Our lives don’t fit into neat little compartments called “Work”, “Spouse”, “Parent”, “Board Member”, etc. These things are all good and must coexist with each other. If you are juggling multiple roles all at once, you understand how discouraging it can feel when you are spread too thin. I get it. I have a full-time job, enrolled in nine hours of college courses, serve as board chair of a local non-profit, serve my church as a volunteer leader, married, and have four children ages 7 and under. Life is full. I have learned there are three things you have to do when juggling multiple meaningful and important priorities.
- You must have excellent time management. Make sure you have a solid plan for how all of these activities fit together. Have a list of priorities that you visit each week. For example, I have a list of my most important roles. I use this list to hold myself accountable on how I manage my time to make sure I am honoring the priority of those roles. I highly recommend a digital calendar tool like Google calendar or Outlook. I keep separate, color-coded calendars for all of these activities. The last task of your current week should be to plan the week ahead. Your most important tasks in each of these roles needs to be on a calendar and protected from smaller priorities.
- Communicate with your spouse and supervisor. Are you on the same page with your supervisor and your spouse on how you structure your time? For example, work has busy seasons. When you encounter a busy season at work, are you letting your spouse know in the beginning of the week or month that you will have to work late? The last thing your spouse wants is to get the call at the end of their long day to hear that you are working late again and won’t be home to help with dinner. This goes for your employer too. If you know you need to leave early to be home with your family, be sure to communicate with your supervisor. The last thing your supervisor wants is to be questioned about your absence from work and not have answers for your peers and his/her leadership. Plan ahead and communicate.
- Pray often. Are you including God in each of these areas? List out the things you pray about. How often are you praying for your marriage? How often are you praying for your work? Are you remembering to pray for your friend who serves on that committee with you who is having a tough time in her marriage? God cares deeply about all of these things. Do you have the proper balance of inviting him into these or are you out of balance?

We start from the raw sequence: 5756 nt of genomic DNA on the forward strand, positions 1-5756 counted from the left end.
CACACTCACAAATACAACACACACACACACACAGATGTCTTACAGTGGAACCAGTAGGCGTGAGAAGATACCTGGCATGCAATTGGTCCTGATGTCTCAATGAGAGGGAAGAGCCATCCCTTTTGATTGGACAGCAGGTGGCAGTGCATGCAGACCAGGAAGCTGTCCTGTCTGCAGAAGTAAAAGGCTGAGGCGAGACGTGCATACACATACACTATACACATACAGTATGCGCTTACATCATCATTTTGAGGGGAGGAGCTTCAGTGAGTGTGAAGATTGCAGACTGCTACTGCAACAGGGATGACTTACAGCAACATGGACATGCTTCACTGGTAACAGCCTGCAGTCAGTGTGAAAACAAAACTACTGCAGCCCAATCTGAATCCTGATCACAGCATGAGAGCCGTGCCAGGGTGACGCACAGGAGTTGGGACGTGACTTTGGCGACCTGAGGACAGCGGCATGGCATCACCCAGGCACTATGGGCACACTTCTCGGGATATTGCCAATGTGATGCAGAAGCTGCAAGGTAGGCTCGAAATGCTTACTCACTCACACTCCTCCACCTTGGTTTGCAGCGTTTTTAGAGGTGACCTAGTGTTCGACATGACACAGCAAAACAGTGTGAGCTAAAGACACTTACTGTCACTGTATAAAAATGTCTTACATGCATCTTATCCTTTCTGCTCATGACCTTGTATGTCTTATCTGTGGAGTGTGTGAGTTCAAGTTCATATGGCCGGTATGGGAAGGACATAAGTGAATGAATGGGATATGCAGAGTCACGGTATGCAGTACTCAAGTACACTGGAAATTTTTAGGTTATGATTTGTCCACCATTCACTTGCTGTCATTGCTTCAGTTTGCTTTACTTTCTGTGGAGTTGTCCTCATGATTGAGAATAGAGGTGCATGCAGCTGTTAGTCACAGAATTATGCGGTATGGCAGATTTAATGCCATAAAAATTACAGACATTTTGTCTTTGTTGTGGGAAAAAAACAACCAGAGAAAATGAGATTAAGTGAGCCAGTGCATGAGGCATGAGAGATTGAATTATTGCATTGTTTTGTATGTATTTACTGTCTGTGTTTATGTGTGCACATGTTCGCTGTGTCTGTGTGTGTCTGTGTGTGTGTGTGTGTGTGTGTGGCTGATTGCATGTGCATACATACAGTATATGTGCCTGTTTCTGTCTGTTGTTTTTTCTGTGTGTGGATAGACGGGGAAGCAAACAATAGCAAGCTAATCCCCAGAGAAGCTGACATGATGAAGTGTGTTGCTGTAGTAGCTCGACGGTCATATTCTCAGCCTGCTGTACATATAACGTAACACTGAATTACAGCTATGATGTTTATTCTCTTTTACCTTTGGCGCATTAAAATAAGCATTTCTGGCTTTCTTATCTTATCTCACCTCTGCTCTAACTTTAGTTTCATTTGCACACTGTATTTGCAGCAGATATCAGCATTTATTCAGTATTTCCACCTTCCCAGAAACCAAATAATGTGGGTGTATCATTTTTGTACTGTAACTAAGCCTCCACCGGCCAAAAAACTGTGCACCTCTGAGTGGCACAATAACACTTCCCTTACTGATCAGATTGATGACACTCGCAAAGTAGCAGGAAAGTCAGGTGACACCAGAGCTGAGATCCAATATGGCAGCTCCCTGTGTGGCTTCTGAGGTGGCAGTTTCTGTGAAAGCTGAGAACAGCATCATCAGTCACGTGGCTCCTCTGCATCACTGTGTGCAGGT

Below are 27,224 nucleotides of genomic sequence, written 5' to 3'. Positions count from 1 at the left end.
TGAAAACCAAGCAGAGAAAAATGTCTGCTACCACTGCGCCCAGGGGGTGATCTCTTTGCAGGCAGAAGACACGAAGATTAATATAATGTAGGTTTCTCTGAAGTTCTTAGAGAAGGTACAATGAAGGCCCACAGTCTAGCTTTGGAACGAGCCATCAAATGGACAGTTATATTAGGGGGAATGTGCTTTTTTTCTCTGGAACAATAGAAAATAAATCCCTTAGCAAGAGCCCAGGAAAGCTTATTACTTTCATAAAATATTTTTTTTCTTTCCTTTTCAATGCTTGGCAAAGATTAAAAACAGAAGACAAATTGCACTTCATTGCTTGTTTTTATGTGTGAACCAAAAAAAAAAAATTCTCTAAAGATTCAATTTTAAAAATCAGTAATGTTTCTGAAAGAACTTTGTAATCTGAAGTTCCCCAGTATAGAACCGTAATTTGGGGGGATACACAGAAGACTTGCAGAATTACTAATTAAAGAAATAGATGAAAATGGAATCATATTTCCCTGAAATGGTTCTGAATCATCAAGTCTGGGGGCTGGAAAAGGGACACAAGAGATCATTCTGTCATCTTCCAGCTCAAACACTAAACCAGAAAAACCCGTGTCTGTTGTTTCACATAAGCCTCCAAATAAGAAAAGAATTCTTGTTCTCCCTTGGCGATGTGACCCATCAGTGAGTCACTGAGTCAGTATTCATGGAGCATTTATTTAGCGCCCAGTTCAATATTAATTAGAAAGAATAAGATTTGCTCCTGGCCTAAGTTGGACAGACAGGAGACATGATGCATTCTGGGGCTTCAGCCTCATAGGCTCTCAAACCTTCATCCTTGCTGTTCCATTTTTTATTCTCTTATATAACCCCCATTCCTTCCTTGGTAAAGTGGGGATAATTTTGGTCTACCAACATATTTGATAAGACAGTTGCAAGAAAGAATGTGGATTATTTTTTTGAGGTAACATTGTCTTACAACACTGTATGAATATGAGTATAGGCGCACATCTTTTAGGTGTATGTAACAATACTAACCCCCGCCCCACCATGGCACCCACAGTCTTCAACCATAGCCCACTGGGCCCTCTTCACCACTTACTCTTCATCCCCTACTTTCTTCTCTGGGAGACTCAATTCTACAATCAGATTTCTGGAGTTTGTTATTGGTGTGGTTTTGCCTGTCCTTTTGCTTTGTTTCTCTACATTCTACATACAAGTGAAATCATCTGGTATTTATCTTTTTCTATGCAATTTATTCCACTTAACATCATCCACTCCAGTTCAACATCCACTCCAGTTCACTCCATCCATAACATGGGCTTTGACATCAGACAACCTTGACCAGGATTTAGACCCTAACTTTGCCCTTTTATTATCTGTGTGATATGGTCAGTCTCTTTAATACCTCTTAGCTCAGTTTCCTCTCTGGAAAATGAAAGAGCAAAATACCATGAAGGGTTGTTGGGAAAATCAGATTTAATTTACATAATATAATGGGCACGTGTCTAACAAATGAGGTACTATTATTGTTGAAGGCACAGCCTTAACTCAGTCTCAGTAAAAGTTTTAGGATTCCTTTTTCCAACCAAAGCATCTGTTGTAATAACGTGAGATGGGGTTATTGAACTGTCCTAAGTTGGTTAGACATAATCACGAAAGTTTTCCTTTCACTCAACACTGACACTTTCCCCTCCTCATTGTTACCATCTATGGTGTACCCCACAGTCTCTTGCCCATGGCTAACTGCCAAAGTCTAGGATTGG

If life feels like one big salad bowl, you need to pause and spend some time bringing order to your commitments and roles. Mentors can be invaluable here. A good mentor can help you prioritize. Sometimes you simply need to reorganize. Other times, you may need to pull back from some good things to make more time for some great things. Doing these things will tremendously increase your joy and contentment in your faith and work.
Think and Pray
There’s truth to the adage, if you fail to plan you plan to fail. Make sure to keep your calendar updated and share it with those who need to know, like your boss and your spouse. Review it at least twice daily and use reminders to help you know when it’s time to shift gears. Treat every “appointment” as important and worthy of your respect.
Lord, I want to effectively steward the time and responsibility you’ve entrusted to me. Help me to be ordered just as You are, giving priority to the most important things. Amen.
© 2019. The team at Workmatters endeavors to provide content to equip marketplace leaders to live out their faith at work. To see other articles from Workmatters, visit www.workmatters.org.